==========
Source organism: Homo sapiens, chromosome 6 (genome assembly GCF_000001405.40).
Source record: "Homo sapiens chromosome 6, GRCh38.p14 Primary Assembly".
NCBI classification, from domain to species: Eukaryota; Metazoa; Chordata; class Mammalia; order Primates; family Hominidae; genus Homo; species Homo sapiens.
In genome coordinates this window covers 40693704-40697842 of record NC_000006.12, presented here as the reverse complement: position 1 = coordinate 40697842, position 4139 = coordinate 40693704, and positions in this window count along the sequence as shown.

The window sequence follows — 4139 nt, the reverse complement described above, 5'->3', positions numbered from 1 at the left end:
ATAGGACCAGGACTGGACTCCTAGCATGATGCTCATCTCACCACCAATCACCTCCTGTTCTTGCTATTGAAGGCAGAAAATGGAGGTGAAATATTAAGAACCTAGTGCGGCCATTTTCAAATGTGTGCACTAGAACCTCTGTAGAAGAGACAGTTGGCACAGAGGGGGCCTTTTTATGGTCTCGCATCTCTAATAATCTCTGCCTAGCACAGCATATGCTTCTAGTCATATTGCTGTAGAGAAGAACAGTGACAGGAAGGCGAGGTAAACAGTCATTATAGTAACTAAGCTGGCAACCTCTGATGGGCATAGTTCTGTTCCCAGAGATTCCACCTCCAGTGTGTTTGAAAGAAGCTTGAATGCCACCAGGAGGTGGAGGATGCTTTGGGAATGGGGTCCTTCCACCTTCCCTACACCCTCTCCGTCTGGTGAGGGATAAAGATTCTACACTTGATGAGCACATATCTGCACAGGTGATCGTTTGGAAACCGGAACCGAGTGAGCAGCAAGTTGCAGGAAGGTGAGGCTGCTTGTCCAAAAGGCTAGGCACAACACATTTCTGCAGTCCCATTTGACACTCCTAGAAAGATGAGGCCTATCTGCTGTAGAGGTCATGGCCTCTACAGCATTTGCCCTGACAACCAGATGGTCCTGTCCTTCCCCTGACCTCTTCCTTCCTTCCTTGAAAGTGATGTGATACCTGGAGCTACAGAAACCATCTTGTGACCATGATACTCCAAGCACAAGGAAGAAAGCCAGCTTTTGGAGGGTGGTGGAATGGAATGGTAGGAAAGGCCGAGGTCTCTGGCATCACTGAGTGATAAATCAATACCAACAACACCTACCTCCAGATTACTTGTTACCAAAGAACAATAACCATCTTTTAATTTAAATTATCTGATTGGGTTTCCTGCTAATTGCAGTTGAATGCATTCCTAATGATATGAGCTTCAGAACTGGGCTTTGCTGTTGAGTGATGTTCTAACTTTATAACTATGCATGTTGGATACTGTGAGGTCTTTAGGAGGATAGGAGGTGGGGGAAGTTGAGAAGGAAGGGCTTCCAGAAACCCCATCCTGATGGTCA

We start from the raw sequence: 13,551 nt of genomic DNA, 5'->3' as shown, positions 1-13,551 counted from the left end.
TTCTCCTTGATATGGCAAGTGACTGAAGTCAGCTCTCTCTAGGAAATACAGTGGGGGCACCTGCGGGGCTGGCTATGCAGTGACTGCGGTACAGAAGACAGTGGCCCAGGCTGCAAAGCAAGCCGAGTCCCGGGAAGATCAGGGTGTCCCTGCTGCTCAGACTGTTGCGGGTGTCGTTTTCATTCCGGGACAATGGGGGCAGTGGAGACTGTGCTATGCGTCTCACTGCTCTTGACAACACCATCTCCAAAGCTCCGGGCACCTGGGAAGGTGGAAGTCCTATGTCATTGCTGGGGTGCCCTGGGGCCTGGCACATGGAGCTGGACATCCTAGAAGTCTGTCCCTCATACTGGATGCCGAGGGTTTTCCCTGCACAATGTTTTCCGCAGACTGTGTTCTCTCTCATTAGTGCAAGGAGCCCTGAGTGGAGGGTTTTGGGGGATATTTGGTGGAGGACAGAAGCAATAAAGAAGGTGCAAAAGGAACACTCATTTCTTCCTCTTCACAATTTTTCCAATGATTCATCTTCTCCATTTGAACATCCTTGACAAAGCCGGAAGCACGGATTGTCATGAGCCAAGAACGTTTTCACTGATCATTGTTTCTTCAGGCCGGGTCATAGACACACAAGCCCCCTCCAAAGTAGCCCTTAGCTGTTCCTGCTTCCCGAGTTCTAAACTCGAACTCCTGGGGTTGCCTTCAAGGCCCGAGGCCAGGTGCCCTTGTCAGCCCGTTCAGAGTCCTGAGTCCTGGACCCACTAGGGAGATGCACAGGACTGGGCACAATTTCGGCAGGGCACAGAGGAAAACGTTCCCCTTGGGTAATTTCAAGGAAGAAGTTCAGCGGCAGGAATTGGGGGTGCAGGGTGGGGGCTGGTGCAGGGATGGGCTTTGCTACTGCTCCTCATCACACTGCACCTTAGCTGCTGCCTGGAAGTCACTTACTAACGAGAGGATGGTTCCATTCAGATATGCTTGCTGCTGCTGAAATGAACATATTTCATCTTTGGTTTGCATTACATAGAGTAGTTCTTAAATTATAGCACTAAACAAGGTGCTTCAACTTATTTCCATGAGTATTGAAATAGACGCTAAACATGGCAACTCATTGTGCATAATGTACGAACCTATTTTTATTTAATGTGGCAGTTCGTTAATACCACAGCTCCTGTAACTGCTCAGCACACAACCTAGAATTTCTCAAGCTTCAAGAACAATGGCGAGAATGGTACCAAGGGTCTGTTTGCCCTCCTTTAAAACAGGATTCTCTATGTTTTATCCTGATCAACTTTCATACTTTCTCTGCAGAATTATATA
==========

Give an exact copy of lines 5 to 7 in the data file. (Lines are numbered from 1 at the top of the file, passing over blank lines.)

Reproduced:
The window sequence follows — 4139 nt, the reverse complement described above, 5'->3', positions numbered from 1 at the left end:
ATAGGACCAGGACTGGACTCCTAGCATGATGCTCATCTCACCACCAATCACCTCCTGTTCTTGCTATTGAAGGCAGAAAATGGAGGTGAAATATTAAGAACCTAGTGCGGCCATTTTCAAATGTGTGCACTAGAACCTCTGTAGAAGAGACAGTTGGCACAGAGGGGGCCTTTTTATGGTCTCGCATCTCTAATAATCTCTGCCTAGCACAGCATATGCTTCTAGTCATATTGCTGTAGAGAAGAACAGTGACAGGAAGGCGAGGTAAACAGTCATTATAGTAACTAAGCTGGCAACCTCTGATGGGCATAGTTCTGTTCCCAGAGATTCCACCTCCAGTGTGTTTGAAAGAAGCTTGAATGCCACCAGGAGGTGGAGGATGCTTTGGGAATGGGGTCCTTCCACCTTCCCTACACCCTCTCCGTCTGGTGAGGGATAAAGATTCTACACTTGATGAGCACATATCTGCACAGGTGATCGTTTGGAAACCGGAACCGAGTGAGCAGCAAGTTGCAGGAAGGTGAGGCTGCTTGTCCAAAAGGCTAGGCACAACACATTTCTGCAGTCCCATTTGACACTCCTAGAAAGATGAGGCCTATCTGCTGTAGAGGTCATGGCCTCTACAGCATTTGCCCTGACAACCAGATGGTCCTGTCCTTCCCCTGACCTCTTCCTTCCTTCCTTGAAAGTGATGTGATACCTGGAGCTACAGAAACCATCTTGTGACCATGATACTCCAAGCACAAGGAAGAAAGCCAGCTTTTGGAGGGTGGTGGAATGGAATGGTAGGAAAGGCCGAGGTCTCTGGCATCACTGAGTGATAAATCAATACCAACAACACCTACCTCCAGATTACTTGTTACCAAAGAACAATAACCATCTTTTAATTTAAATTATCTGATTGGGTTTCCTGCTAATTGCAGTTGAATGCATTCCTAATGATATGAGCTTCAGAACTGGGCTTTGCTGTTGAGTGATGTTCTAACTTTATAACTATGCATGTTGGATACTGTGAGGTCTTTAGGAGGATAGGAGGTGGGGGAAGTTGAGAAGGAAGGGCTTCCAGAAACCCCATCCTGATGGTCA

We start from the raw sequence: 13,551 nt of genomic DNA, 5'->3' as shown, positions 1-13,551 counted from the left end.